One key advantage of NetWorker is its media-management features. The first feature is Open Tape Format. It is NetWorker’s way of recording data to tape, specifically designed to provide several advantages: Data can be multiplexed, or interleaved, for performance. This essentially means data can be accepted and written to the backup media as it comes in, regardless of what order it comes in, so the tape drives can keep spinning. This enables you to back up faster, but also reduces wear and tear on the tape hardware, which is more susceptible to error if it is continually stopping and starting. Tapes created by NetWorker are self-describing, so if everything else is gone except for the tape, you’ll be able to load it and understand what data is there to be restored. As the image on the right indicates, Open Tape Format allows you to move tape media between systems and servers on unlike operating systems—with Open Tape Format, a tape that began life on a UNIX-based system can easily be read on a Windows-based system. This is key not just for disaster recovery, but for the entire environment, as you go through a regular system lifecycle and adopt new platforms. Also, with Open Tape Format, NetWorker can skip bad spots on tape and continue data access. When other solutions on the market encounter any error on tape, they are unable to do anything further with the tape. Imagine if there is a bad spot 100 MB into a backup tape… Finally, NetWorker can broker tape devices on a SAN to get the best use and performance out of the hardware investment. So, instead of hard-assigning tape drives to a backup server or Storage Node, you can dynamically allocate any drive on demand.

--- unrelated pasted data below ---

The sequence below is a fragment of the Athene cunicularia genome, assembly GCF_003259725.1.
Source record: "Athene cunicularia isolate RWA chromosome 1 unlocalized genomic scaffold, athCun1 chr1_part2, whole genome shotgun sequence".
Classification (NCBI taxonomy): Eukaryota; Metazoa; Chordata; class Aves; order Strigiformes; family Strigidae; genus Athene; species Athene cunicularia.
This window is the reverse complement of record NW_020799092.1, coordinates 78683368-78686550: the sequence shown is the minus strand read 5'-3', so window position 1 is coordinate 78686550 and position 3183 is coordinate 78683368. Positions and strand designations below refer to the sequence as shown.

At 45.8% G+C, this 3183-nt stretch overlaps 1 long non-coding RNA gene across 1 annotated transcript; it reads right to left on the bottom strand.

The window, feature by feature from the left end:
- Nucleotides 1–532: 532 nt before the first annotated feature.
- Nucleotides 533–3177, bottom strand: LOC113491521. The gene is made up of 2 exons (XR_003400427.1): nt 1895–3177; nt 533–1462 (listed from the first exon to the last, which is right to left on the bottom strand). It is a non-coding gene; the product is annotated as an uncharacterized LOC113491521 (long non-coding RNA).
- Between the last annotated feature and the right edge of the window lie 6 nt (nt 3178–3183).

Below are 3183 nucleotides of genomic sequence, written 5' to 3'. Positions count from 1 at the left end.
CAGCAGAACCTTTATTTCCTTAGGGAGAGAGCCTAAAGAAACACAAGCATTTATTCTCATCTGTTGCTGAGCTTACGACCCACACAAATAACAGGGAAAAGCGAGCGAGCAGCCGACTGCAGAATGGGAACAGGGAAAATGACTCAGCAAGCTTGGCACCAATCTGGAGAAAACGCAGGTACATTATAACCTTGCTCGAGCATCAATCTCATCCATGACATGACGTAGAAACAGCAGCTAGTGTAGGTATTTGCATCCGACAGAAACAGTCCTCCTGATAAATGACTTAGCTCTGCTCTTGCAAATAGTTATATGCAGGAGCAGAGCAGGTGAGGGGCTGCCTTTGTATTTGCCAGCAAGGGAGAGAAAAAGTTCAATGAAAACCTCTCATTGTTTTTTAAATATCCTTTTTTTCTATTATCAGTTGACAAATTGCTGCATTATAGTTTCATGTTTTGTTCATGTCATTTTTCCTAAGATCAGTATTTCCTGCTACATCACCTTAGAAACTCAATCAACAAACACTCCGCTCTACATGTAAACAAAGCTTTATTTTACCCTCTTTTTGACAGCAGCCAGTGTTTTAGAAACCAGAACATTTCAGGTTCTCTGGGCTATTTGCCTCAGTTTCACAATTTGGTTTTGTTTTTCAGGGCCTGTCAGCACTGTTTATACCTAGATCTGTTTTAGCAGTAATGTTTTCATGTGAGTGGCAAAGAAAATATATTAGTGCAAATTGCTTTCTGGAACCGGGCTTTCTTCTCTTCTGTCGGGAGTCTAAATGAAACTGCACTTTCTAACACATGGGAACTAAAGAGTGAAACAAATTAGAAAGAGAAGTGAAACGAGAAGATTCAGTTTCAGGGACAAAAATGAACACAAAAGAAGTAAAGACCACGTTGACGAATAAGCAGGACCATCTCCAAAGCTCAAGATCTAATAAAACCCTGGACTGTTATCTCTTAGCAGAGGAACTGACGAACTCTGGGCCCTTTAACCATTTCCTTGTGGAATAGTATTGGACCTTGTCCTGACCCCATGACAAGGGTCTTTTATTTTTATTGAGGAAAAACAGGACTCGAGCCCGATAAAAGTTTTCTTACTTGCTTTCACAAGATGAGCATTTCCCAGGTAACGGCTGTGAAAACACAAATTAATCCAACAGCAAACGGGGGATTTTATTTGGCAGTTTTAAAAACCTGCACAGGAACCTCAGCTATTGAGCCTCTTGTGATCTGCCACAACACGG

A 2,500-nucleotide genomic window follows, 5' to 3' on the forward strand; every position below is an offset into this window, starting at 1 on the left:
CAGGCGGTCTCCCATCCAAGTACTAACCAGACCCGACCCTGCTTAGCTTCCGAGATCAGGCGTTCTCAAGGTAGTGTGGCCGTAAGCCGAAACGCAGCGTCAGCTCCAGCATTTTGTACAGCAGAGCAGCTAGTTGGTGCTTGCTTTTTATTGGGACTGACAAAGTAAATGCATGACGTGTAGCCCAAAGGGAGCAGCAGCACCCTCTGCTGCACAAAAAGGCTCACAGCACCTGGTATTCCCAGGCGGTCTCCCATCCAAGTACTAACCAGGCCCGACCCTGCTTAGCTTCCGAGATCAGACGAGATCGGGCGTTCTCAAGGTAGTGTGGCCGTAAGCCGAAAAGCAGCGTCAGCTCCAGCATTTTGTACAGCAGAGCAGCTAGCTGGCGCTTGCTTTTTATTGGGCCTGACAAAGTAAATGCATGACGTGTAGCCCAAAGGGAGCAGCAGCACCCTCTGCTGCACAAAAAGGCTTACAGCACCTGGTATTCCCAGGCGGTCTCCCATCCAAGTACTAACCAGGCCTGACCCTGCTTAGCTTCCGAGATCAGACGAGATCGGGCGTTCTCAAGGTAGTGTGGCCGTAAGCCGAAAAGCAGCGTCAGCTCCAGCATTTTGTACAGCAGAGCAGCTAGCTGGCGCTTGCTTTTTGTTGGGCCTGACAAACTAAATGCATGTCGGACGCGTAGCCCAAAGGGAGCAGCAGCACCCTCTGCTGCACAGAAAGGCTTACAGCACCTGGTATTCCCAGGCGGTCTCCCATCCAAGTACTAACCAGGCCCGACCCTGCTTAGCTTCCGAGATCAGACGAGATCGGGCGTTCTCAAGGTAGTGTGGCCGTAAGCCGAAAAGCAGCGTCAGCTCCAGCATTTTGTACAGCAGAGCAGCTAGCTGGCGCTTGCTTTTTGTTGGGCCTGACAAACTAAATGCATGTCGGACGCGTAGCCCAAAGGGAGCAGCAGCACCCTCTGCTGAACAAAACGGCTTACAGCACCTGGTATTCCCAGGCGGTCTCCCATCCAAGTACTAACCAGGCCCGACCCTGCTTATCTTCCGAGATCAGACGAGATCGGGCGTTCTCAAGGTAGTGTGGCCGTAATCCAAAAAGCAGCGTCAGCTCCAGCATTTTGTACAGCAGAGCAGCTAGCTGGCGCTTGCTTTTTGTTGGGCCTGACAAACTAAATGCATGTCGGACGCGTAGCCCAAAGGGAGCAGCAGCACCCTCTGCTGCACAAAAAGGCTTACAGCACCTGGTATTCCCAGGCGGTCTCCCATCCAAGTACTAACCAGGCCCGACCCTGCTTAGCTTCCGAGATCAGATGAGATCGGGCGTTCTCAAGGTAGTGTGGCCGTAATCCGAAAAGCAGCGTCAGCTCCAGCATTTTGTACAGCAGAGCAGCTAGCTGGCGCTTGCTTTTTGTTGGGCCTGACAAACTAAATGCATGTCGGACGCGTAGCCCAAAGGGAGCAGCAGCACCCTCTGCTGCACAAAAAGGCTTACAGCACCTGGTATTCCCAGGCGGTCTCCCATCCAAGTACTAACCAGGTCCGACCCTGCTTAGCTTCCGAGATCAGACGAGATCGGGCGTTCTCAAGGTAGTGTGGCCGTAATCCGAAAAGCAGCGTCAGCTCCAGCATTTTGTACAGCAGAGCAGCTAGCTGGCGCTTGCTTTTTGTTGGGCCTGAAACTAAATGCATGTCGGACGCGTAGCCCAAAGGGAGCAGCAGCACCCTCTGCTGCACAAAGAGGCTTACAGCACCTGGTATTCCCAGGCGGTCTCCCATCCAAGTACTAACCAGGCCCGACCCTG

The focus here is the resolution of the top pain points around traditional tape-based backup. Performance—NetWorker backup to disk allows for simultaneous-access operations to a volume, both reads (restore, staging, cloning) and writes (backups). With NetWorker, as opposed to with traditional tape-only backup, you don’t &quot;pay a penalty on restore.&quot; Also, cloning from disk to tape is up to 50% faster. Why? As soon as the Save Set (backup job) is complete, the cloning process can begin without the Administrator having to wait for all the backup jobs to complete. NetWorker can back up to disk and clone to tape at the same time. You don’t have to spend 12–16 hours a day running clone operations (tape-to-tape copies)—in fact, you might actually be able to eliminate the clone jobs. Some NetWorker customers have seen cloning times reduced from 12–16 hours daily to three to four hours daily. Cloning from disk to tape also augments the disaster-recovery strategy for tape. As data grows, more copies must be sent offsite. Because NetWorker backup to disk improves cloning performance, you can now continue to meet the daily service-level agreements to get tapes offsite to a vaulting provider. Taking the idea of leveraging disk even idea further leads us into a discussion of to NetWorker’s advanced backup capability, which also leverages disk-based technologies.